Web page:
Puangpeth Urabut, a 40-year old government employee in Thailand's northeastern province of Nong Bua Lamphu, is the archetypical Thai consumer -- neck-deep in debt and borrowing against future income to fund basic consumption.
Puangpeth earns about 25,000 baht ($718.18) per month but has a pile of debt to cover, including 4 credit cards with 250,000 baht due on them and a car loan of 300,000 baht. She even draws cash from one credit card to service another.
"It's getting more difficult for me to service my debt," she says. "I hardly make ends meet and will have to keep borrowing."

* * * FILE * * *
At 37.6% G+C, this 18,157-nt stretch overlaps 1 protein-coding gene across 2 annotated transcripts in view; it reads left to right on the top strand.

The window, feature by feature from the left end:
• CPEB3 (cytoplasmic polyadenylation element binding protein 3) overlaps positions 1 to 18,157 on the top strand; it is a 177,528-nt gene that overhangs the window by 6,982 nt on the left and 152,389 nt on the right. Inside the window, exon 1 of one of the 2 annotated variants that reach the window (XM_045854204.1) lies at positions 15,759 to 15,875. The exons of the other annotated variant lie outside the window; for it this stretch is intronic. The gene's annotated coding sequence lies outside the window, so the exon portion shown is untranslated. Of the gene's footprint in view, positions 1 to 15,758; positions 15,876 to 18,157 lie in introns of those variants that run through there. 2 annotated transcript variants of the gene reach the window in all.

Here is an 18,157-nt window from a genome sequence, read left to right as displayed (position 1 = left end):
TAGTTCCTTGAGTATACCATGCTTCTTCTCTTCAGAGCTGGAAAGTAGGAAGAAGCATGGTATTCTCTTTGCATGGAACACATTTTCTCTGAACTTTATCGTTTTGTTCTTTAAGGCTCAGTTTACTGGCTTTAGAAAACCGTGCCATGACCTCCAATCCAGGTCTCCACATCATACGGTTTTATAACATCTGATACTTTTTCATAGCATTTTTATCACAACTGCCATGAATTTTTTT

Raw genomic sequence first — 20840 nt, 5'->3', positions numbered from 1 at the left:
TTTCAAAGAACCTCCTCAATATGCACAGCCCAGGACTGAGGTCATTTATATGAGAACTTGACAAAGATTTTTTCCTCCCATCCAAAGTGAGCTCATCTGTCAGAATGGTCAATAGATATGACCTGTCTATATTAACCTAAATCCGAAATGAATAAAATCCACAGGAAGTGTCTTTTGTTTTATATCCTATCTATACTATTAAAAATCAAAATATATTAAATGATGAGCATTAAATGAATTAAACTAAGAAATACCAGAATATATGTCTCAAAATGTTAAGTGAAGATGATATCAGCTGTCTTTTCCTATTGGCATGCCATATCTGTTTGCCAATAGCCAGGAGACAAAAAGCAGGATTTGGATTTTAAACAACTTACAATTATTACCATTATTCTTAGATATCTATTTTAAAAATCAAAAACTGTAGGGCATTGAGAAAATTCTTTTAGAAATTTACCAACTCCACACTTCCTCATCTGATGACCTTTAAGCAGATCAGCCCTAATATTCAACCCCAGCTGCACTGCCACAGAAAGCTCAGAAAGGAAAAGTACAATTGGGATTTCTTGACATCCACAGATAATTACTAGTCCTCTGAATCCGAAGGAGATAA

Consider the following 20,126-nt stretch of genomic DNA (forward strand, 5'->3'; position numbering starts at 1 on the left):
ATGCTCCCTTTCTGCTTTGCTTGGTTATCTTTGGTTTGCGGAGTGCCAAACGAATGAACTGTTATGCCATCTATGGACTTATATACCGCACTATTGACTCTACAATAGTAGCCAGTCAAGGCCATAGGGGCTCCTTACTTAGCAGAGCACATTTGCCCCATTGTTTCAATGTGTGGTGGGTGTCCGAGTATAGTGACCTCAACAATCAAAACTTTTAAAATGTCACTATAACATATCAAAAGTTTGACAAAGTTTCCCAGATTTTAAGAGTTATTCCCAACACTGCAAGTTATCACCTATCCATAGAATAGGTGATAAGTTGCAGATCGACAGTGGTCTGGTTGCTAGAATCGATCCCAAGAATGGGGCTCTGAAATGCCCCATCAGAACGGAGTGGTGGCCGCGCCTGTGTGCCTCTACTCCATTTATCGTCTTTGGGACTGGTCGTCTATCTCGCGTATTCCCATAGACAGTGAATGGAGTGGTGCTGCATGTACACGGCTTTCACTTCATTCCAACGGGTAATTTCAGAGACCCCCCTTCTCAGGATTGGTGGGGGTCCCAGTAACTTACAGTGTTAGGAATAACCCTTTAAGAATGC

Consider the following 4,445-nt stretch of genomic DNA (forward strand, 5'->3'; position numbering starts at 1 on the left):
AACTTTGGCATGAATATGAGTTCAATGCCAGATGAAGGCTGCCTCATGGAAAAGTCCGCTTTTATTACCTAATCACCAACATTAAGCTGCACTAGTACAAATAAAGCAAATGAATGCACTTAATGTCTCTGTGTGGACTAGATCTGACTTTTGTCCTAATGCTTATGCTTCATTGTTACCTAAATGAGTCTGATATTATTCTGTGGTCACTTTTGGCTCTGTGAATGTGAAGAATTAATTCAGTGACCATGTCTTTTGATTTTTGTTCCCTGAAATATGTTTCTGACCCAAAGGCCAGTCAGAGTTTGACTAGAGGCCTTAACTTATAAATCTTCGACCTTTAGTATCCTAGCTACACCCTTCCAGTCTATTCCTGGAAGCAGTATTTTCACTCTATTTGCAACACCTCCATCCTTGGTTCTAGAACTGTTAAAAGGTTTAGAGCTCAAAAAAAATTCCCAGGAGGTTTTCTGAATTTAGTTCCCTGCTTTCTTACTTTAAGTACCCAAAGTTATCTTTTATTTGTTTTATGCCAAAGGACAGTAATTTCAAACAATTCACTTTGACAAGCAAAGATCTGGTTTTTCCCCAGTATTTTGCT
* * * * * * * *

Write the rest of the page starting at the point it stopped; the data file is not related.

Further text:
Consumers, like Puangpeth, whose debt-fueled spending had propped up Asia's struggling economies over the years, have now become a problem for their central banks, even with interest rates at record lows.
Consumers and even firms are so indebted that they can't borrow more, no matter how cheap loans are.
As the finance ministers of the world's 20 major economies said last month, "monetary policy alone cannot lead to balanced growth."